Paternity leave across Asia: what you need to know

Paternity leave has been thrust in the spotlight recently with bold promises to staff from Virgin’s Richard Branson and Wall St giant Goldman Sachs. Here’s what you need to know about paternity leave in Singapore, Hong Kong and Malaysia.

The birth of Britain’s latest princess saw Prince William take a month of unpaid paternity leave from his job as an air ambulance pilot.

And while we would all love for fathers wanting to take paternity leave to opt for the unpaid option, this is likely to be the exception rather than the norm.

Paternity leave is not necessarily a bad thing for HR. According to a recent article in The Economist, research shows that enabling fathers to play a role in caring for their newborn has positive effects for bonding and development.

It also has a positive impact for business. Richard Branson, who has recently offered all Virgin Management staff the opportunity to take up a year of paid parental leave, said: “If you take care of your employees they will take care of your business.”

Earlier this month, Wall Street giant Goldman Sachs also announced it was doubling its paternity leave, with the firm’s top HR executive Edith Cooper saying the change was part of "the firm's ongoing commitment to working families”.

So how do employers legally stand in relation to paternity leave in Asia?

Hong Kong

Recent changes to Hong Kong law means fathers are now entitled to three days’ paternity.

Amendments to the Employment Ordinance came into force on February 27, enabling fathers employed by private companies to claim three days’ leave on four-fifths of their regular pay.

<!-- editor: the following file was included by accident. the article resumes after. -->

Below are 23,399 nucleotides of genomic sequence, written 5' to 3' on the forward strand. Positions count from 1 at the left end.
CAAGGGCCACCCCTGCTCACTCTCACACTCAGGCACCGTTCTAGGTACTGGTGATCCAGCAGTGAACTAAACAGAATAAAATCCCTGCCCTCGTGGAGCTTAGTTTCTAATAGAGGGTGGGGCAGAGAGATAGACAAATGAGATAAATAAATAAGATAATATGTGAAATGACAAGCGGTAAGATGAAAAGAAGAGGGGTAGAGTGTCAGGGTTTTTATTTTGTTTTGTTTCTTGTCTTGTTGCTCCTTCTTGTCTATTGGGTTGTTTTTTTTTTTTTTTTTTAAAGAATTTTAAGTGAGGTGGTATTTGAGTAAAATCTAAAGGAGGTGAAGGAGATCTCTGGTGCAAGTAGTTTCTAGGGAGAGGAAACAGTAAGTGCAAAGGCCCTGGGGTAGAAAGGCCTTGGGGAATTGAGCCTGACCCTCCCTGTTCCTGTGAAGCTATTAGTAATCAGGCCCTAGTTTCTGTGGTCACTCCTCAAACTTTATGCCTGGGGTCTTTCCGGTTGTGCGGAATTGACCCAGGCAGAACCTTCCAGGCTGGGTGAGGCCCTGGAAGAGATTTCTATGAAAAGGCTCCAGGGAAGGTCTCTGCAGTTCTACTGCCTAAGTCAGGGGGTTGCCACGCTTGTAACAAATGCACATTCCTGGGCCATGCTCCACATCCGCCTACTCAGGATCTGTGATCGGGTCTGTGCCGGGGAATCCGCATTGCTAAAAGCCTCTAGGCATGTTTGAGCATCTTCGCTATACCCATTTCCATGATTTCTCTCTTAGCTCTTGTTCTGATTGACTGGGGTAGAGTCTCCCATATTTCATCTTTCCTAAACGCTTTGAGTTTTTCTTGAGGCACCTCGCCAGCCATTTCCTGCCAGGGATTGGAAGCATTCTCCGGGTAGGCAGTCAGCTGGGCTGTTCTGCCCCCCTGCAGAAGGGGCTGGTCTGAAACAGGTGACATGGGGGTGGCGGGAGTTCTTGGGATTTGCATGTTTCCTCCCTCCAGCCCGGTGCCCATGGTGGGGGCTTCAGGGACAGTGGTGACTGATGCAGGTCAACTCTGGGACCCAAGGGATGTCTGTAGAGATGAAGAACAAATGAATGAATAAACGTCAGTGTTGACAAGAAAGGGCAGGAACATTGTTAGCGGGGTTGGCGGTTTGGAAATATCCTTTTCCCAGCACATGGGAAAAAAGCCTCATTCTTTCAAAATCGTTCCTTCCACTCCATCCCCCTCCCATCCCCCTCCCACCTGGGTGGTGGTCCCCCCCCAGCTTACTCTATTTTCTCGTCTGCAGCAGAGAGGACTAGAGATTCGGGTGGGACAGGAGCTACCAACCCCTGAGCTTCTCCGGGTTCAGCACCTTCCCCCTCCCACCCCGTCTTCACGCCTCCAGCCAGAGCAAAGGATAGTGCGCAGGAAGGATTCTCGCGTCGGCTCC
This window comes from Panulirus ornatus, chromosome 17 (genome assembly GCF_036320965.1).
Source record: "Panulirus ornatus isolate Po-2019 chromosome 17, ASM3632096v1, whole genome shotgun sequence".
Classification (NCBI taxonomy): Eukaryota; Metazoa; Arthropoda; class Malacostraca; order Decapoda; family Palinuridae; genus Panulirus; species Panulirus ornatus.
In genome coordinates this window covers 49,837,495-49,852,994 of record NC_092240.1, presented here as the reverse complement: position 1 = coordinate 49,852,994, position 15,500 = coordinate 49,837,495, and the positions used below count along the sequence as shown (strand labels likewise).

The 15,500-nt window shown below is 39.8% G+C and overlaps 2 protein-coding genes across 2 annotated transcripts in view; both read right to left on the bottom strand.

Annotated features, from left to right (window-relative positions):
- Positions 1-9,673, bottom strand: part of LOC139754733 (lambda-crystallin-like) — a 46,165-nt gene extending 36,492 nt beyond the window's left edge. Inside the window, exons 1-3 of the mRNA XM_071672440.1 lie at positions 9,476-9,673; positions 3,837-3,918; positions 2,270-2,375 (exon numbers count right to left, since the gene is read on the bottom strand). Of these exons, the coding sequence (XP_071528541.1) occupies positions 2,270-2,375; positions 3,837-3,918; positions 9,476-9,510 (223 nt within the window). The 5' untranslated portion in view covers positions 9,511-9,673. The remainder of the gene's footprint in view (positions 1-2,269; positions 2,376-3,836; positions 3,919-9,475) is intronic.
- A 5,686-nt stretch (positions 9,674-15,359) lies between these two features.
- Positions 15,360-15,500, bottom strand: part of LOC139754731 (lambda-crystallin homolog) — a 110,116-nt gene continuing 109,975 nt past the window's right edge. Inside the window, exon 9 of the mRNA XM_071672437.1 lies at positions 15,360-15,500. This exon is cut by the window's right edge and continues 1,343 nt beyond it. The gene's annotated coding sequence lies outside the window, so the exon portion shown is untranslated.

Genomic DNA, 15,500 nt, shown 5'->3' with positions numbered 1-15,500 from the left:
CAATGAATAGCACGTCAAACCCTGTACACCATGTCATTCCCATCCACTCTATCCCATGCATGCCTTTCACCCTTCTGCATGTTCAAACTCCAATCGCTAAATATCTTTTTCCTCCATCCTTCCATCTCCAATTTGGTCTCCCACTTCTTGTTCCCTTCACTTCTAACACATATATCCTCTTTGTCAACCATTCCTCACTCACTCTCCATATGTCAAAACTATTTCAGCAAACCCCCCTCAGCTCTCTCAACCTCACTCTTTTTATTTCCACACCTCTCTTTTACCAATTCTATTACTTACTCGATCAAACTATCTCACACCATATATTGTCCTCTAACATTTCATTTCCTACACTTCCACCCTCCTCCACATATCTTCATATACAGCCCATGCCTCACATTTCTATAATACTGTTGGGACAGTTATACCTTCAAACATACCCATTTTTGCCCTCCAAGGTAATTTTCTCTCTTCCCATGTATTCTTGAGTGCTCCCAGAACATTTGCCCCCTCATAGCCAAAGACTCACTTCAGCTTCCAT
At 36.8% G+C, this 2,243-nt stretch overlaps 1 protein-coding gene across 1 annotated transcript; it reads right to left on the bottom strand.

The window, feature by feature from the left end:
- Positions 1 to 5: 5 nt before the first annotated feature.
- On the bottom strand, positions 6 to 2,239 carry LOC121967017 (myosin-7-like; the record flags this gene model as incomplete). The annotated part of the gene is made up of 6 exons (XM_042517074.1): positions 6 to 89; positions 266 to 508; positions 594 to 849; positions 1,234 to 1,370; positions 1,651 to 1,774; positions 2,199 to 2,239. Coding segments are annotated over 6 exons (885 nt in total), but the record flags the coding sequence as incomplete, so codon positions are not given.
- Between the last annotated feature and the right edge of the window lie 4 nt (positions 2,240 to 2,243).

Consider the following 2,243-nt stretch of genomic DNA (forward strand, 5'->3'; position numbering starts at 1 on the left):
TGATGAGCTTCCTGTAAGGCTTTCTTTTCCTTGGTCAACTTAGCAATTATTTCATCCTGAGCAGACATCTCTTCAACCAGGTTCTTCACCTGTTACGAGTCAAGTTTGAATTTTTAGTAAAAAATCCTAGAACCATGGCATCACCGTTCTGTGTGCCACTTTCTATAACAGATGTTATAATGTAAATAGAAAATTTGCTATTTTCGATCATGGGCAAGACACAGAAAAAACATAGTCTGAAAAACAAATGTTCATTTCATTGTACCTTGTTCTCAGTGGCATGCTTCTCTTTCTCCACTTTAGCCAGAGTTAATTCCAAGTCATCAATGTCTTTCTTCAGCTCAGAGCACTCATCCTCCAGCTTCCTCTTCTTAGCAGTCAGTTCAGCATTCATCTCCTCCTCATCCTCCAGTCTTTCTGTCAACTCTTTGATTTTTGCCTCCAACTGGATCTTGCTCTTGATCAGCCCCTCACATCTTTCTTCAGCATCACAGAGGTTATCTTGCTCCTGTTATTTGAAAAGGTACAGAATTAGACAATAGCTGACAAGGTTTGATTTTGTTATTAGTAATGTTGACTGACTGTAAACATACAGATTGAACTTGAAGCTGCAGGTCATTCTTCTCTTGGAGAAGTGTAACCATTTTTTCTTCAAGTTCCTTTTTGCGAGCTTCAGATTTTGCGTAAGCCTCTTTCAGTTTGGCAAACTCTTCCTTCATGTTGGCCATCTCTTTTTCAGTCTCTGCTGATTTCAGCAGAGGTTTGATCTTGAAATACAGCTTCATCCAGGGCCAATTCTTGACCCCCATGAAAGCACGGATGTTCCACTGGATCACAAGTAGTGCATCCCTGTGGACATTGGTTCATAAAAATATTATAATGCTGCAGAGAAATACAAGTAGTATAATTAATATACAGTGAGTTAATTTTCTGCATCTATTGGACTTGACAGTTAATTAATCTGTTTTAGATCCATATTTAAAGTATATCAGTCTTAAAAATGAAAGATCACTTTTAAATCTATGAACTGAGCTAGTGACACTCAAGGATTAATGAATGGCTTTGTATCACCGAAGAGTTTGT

Hong Kong lawyer, Anita Leung, of multinational firm Jones Day, provided some tips for employers about the changes.

“Pursuant to the Employment (Amendment) Ordinance 2014, male employees with a child born on or after February 27, 2015 are now entitled to three days' paternity leave for each confinement of their spouse or partner, if they have been employed under a continuous contract and have notified their employers in accordance with the law,” Leung said.

Employees must be employed under a continuous contract for more than 40 weeks immediately before the day of paternity leave and provide the birth certificate of the child within the stipulated period.

The employees may take paternity leave at any time from four weeks prior to the expected date of delivery to 10 weeks after the actual birth.

The paternity leave may be taken together or on separate days, Leung said.
She advised both employers and employees to note their obligations under the Personal Data (Privacy) Ordinance in relation to the disclosure and use of personal data of the mother of the employee's child for the purpose of granting or claiming paternity leave and paternity leave pay.

“Employees should obtain the consent of the child's mother before disclosing her personal data to the employers.”


Singapore employers have less of an obligation than those of Hong Kong, with paid parental leave funded by the Government.

Eligible working fathers, including those who are self-employed, are entitled to one week of paid paternity leave, and can apply to share one week of their wife’s 16 weeks of Government-Paid Maternity Leave (GPML) on top of that.

In order to be eligible, the child must be a Singapore citizen, the father must be lawfully married to the child’s mother, and employees must have served their employer for a continuous period of at least three months.


There is no law in Malaysia currently requiring employers to provide paternity leave, although many employers do.

Some companies provide between one and three days, others up to 14 days a month. It really depends on factors such as role and tenure, and is something generally agreed on at the point of signing an employment contract.

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